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Baseball Legend Tom Burgess Passes Away

OTTAWA - Tom Burgess lived and breathed baseball.

The London, Ontario native would often say there was not a baseball park in North America that he had not either played or managed in.

On November 24, 2008, Tom Burgess passed away in his home after a lengthy battle with cancer.  He was 81.

Burgess played professionally between 1946 and 1963, making it to the Major Leagues with the St. Louis Cardinals in 1954 and again with the Los Angeles Angels in 1962.

But his true mark in the game came as a coach.  He was a manager in the Minor Leagues in the farm systems of the Cardinals, Atlanta Braves, New York Mets, Texas Rangers and Detroit Tigers.  He would serve as a Major League coach in 1977 with the Mets and in 1978 with the Braves.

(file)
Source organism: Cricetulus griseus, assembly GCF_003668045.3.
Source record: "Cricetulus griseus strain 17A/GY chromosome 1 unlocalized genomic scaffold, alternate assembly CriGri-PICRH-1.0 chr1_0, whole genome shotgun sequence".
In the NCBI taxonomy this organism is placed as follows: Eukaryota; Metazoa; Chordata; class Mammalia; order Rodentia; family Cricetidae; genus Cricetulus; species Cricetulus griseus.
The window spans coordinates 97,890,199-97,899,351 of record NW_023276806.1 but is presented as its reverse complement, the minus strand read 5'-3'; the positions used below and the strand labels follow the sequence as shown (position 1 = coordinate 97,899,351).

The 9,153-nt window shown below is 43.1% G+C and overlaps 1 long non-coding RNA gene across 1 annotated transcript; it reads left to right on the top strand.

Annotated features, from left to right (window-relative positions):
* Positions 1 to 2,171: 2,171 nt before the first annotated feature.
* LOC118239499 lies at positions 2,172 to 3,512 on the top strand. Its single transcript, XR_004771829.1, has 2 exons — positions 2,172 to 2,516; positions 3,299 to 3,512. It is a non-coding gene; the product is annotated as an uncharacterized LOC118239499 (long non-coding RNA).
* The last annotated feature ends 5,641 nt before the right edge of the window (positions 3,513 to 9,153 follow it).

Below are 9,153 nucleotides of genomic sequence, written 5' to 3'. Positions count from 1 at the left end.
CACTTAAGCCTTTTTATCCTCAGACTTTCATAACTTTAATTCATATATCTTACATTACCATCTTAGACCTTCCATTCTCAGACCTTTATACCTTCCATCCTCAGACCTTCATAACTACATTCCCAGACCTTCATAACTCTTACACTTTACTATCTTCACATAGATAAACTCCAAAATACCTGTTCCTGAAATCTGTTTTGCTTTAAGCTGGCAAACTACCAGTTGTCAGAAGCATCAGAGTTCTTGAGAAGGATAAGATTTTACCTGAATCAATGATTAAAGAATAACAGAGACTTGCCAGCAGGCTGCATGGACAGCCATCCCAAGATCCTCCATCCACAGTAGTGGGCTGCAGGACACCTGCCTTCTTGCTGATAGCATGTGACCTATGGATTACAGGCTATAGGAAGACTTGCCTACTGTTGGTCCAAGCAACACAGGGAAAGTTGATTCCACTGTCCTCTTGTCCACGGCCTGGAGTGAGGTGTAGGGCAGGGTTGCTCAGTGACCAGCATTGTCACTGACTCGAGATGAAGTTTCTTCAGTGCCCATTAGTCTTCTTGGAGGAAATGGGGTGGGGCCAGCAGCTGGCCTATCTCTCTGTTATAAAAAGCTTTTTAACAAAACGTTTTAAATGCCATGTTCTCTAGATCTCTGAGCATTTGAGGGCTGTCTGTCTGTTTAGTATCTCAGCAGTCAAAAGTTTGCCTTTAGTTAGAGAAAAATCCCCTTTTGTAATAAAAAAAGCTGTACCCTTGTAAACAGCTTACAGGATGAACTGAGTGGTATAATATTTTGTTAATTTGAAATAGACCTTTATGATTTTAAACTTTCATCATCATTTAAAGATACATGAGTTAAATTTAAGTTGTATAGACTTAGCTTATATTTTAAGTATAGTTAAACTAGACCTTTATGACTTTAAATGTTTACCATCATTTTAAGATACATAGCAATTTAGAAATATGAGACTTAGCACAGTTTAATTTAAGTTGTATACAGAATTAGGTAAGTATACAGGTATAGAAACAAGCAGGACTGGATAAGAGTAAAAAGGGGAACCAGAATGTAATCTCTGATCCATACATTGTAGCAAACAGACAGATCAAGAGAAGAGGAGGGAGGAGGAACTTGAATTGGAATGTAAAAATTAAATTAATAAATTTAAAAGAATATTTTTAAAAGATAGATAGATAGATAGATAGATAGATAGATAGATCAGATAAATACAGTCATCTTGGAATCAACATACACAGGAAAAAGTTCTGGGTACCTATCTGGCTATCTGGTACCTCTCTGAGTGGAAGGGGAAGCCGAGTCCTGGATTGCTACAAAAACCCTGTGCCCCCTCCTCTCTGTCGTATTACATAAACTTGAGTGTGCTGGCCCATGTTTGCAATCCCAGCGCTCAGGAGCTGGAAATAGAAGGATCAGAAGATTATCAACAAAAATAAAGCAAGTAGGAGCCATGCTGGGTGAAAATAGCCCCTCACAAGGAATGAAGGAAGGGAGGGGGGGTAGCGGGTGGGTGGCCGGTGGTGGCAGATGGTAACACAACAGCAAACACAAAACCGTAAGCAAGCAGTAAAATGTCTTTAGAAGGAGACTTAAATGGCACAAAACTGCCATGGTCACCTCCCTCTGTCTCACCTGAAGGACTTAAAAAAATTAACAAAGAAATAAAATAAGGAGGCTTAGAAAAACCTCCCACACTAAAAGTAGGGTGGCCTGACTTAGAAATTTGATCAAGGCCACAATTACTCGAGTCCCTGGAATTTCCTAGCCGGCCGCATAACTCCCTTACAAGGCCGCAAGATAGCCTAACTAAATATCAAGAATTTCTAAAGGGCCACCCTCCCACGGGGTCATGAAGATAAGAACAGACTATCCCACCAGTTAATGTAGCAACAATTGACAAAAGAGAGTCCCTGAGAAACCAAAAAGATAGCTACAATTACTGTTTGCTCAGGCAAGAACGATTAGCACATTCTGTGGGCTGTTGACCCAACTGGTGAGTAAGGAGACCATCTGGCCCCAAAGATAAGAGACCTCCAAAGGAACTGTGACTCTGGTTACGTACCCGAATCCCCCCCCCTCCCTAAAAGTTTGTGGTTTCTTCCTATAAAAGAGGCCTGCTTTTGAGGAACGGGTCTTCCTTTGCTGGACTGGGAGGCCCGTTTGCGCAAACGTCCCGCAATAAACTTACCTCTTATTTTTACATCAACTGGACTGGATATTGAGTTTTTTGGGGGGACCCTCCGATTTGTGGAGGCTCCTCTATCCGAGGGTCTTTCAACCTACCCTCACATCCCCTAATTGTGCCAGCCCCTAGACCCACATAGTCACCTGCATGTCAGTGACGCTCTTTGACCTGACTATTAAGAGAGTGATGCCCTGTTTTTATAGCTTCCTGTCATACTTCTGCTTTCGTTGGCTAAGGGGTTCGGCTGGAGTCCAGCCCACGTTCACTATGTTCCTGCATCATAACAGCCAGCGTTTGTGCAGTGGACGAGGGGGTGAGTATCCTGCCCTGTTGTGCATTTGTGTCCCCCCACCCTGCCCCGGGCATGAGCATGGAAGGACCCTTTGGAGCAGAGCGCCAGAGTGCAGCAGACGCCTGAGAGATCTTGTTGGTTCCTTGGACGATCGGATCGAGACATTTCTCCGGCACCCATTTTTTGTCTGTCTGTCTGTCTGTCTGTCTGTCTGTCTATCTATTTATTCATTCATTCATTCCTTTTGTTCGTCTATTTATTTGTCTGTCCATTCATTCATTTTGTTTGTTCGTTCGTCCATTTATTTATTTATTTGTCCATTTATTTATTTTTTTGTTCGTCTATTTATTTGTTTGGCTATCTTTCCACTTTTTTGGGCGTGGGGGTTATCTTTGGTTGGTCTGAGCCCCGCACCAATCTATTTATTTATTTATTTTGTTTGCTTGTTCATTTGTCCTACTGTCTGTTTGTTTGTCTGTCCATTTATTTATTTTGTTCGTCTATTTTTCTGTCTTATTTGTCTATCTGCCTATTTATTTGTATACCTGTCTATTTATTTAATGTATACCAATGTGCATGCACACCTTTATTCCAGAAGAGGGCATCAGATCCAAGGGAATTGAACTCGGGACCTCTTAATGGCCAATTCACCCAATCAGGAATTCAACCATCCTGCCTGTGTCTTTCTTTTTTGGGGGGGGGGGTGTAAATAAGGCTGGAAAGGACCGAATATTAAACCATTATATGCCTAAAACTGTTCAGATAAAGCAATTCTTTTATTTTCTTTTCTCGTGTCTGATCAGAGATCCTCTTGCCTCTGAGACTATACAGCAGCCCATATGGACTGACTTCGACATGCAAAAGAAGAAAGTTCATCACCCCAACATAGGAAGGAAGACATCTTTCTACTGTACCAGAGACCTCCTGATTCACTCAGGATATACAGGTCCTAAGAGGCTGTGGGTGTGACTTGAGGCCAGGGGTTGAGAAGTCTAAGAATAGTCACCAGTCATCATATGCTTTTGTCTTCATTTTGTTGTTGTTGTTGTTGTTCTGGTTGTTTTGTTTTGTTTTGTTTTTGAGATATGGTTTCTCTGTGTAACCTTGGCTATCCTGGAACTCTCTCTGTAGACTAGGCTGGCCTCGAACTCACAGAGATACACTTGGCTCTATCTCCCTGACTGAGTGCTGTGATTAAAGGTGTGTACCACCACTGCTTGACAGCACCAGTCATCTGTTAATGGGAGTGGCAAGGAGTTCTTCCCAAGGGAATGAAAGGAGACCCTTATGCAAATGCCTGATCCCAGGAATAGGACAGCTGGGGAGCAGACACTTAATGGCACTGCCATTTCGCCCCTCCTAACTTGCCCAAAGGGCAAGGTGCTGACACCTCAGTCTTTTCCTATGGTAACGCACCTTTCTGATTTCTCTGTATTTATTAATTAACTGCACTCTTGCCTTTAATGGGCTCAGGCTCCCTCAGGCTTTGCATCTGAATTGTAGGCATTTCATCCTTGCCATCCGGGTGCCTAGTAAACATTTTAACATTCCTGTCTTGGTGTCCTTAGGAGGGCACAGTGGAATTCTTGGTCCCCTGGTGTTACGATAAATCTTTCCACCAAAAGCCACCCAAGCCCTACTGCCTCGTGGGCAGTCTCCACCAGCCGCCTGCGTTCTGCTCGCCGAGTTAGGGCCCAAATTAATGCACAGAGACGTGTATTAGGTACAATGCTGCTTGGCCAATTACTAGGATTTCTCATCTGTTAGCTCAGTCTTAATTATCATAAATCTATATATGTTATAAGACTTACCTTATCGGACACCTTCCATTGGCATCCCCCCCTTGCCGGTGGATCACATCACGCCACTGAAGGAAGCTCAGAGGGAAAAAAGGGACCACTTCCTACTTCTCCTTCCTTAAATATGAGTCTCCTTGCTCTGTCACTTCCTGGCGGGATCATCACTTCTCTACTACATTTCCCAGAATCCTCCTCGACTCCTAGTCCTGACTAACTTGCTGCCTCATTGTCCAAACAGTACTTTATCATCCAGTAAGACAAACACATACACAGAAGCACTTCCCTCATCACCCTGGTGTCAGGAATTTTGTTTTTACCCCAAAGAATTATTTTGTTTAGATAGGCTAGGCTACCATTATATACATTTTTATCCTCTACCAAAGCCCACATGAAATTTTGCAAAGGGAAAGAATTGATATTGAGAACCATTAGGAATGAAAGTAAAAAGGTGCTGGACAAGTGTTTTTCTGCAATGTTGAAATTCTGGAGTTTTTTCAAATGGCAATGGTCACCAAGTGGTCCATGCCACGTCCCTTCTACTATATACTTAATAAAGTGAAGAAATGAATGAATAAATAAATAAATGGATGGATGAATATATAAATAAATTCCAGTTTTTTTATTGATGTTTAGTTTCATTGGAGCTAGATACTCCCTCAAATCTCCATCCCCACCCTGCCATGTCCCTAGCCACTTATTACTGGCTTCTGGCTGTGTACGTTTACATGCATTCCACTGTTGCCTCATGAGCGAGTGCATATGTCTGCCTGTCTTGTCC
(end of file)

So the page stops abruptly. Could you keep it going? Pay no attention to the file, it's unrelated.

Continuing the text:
All told, Burgess has spent over 40 years in professional baseball.  That type of longevity is a remarkable feat for a Canadian at a time when Canadians in baseball were a rare breed.

“To survive in the U.S., being a Canadian, you’re getting knocked down and getting back up,” said Burgess in an interview back in 2003.

After his professional coaching career, he would continue coaching at the amateur level as a member of the coaching staff of the Junior National Team in 1999 and 2000, as well as the Senior National Team in 2001 and 2003.  He has coached the likes of Justin Morneau and Jason Bay in his time with Baseball Canada.

A member of the Canadian Baseball Hall of Fame since 1992, the love to give back and teach kids the game he loved so much has took him all over the world over an illustrious career.

Baseball Canada sends its condolences to the Burgess family.